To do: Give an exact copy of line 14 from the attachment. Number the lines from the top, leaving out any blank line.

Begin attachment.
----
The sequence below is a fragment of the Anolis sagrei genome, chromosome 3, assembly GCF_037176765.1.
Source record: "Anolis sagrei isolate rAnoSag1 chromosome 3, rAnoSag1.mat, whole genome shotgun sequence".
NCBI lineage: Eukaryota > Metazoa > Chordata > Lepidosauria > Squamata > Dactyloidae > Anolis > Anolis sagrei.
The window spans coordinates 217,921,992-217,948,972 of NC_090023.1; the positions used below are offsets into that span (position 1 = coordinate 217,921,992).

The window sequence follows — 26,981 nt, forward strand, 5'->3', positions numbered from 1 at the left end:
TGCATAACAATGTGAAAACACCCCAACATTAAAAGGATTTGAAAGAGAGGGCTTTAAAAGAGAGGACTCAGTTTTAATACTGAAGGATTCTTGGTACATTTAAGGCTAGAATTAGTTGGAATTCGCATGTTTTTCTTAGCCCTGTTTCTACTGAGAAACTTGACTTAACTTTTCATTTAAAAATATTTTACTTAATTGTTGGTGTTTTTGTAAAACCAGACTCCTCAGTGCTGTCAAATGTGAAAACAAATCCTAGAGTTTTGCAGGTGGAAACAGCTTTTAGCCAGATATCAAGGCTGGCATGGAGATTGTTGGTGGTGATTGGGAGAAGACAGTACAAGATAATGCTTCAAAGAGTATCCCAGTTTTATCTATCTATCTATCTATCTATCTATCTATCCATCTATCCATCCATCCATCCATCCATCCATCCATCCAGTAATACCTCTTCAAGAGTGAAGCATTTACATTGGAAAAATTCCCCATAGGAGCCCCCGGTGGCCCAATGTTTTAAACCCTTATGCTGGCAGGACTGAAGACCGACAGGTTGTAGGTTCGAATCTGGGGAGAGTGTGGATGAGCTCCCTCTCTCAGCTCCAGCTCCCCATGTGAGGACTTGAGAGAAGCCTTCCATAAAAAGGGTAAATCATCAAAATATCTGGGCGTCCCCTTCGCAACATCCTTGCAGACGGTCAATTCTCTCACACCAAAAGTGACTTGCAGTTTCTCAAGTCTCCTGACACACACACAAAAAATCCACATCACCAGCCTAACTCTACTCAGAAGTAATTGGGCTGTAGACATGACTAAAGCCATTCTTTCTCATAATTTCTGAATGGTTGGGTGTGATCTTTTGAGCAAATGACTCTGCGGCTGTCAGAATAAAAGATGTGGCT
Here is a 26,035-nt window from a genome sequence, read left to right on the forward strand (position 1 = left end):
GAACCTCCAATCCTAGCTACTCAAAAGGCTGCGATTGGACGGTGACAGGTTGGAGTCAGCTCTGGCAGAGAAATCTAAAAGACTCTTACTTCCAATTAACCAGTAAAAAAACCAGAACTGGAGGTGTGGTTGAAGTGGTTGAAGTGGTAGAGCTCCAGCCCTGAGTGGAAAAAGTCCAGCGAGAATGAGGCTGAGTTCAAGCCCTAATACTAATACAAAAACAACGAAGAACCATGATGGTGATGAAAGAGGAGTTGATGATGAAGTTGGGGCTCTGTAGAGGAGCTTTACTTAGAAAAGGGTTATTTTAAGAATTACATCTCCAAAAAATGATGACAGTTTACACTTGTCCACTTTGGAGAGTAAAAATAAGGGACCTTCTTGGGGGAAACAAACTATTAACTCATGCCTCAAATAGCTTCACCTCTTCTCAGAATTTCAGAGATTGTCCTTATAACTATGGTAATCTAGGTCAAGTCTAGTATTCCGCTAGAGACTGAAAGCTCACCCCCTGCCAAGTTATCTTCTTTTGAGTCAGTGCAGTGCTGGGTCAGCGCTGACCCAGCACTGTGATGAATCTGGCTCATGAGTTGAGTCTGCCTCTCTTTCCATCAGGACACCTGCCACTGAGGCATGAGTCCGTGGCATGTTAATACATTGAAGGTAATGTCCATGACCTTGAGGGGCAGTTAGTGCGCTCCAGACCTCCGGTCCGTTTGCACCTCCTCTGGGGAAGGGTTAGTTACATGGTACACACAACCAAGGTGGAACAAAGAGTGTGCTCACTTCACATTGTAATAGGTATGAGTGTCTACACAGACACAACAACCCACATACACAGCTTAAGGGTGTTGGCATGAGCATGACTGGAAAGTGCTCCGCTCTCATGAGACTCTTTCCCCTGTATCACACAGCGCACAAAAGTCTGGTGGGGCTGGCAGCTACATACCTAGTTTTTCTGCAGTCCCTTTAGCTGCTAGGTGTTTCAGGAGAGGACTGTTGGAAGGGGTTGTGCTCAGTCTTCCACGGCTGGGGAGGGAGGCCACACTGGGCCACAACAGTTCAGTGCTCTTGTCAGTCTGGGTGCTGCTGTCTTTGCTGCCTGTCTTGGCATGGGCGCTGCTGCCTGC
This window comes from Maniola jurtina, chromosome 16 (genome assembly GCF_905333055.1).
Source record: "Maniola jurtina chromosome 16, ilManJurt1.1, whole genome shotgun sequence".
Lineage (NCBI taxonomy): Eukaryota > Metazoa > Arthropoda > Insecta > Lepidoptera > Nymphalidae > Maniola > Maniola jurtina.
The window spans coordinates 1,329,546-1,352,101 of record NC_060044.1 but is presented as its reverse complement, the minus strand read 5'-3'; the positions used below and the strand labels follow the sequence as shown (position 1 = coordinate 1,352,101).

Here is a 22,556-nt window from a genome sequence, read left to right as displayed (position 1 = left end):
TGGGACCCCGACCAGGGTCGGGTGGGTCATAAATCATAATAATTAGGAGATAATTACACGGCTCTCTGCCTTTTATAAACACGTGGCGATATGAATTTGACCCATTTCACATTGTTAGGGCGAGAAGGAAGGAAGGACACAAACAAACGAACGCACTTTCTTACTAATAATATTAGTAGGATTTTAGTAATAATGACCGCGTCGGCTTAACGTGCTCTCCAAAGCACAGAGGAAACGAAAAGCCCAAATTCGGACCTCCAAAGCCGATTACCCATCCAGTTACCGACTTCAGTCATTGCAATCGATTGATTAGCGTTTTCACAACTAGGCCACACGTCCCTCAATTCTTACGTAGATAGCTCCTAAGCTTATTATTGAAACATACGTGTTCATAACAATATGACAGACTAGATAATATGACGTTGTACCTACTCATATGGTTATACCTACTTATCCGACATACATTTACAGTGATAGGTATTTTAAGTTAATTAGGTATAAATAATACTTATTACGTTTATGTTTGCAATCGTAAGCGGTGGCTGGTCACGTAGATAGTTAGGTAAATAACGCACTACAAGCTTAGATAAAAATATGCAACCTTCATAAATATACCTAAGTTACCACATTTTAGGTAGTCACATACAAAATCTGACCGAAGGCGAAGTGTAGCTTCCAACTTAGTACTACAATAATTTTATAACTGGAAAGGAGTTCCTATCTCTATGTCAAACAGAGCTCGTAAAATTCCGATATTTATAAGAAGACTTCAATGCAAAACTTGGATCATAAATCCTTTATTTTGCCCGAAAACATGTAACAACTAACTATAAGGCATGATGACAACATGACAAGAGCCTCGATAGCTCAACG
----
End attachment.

TGGGACCCCGACCAGGGTCGGGTGGGTCATAAATCATAATAATTAGGAGATAATTACACGGCTCTCTGCCTTTTATAAACACGTGGCGATATGAATTTGACCCATTTCACATTGTTAGGGCGAGAAGGAAGGAAGGACACAAACAAACGAACGCACTTTCTTACTAATAATATTAGTAGGATTTTAGTAATAATGACCGCGTCGGCTTAACGTGCTCTCCAAAGCACAGAGGAAACGAAAAGCCCAAATTCGGACCTCCAAAGCCGATTACCCATCCAGTTACCGACTTCAGTCATTGCAATCGATTGATTAGCGTTTTCACAACTAGGCCACACGTCCCTCAATTCTTACGTAGATAGCTCCTAAGCTTATTATTGAAACATACGTGTTCATAACAATATGACAGACTAGATAATATGACGTTGTACCTACTCATATGGTTATACCTACTTATCCGACATACATTTACAGTGATAGGTATTTTAAGTTAATTAGGTATAAATAATACTTATTACGTTTATGTTTGCAATCGTAAGCGGTGGCTGGTCACGTAGATAGTTAGGTAAATAACGCACTACAAGCTTAGATAAAAATATGCAACCTTCATAAATATACCTAAGTTACCACATTTTAGGTAGTCACATACAAAATCTGACCGAAGGCGAAGTGTAGCTTCCAACTTAGTACTACAATAATTTTATAACTGGAAAGGAGTTCCTATCTCTATGTCAAACAGAGCTCGTAAAATTCCGATATTTATAAGAAGACTTCAATGCAAAACTTGGATCATAAATCCTTTATTTTGCCCGAAAACATGTAACAACTAACTATAAGGCATGATGACAACATGACAAGAGCCTCGATAGCTCAACG